With Albion in chaos, Rogan and his nephew wash up on a foreign shore. The primitive tribesman of the foreign land are being terrorized by a shaman with an alien god on his side. Can Rogan set things right and find his way back to his former kingdom?
I've made it no secret that I'm not fond of the typical Tolkien via Dungeons and Dragons style of fantasy that dominates the genre these days. When I want fantasy, I'm more into the Leiber/Howard/Moorcock style. Thankfully, King of the Bastards is just such a novel.
Rogan is an aging barbarian, like Conan if he survived to be sixty. Rogan reminds me not only of the lgendary Cimmerian but also Karl Edward Wagner's Kane and David Gemmell's Druss the Legend. In short, he's the baddest mother on the planet and not ready to go to the grave just yet.
King of Bastards is an homage to the glory days of pulp fantasy. If you're squeamish about violence and rampant sexism, this isn't the book for you. Rogan is randy for being a senior citizen and doesn't mind talking about it. He also isn't shy about dealing out violence and gore.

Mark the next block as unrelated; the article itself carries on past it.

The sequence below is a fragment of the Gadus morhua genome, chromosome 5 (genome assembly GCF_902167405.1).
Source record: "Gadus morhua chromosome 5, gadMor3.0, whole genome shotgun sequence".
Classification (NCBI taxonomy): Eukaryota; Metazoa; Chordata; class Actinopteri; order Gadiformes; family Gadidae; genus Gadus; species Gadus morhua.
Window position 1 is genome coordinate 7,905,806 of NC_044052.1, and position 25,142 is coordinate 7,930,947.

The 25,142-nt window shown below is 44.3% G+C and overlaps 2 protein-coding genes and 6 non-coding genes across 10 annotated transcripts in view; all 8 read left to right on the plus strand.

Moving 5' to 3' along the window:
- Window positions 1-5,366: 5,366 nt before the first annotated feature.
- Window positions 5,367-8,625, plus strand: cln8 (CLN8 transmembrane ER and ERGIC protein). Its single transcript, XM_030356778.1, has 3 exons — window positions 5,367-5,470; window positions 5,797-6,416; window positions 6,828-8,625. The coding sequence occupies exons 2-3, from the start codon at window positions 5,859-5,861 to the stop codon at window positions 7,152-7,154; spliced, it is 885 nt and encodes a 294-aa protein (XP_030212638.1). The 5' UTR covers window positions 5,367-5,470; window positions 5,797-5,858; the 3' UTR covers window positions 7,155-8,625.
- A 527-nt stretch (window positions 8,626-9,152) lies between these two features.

The plot isn't very complex but Keene and Shrewsbury get a lot of mileage of out it. It's a fun pulpy romp full of violence, gore, and funny one-liners. Rogan and his nephew encounter one breasted Amazons, natives, ape-men, giant snakes, zombies, and all sorts of other things. References are made to Keene's Labyrinth mythos and the Thirteen, and there was a Dark Tower reference as well.
Much like the fantasy of yesteryear, King of the Bastards was action packed and short enough not to overstay its welcome. If you yearn for the fantasy of yore, King of Bastards is what you're looking for. Four out of five stars.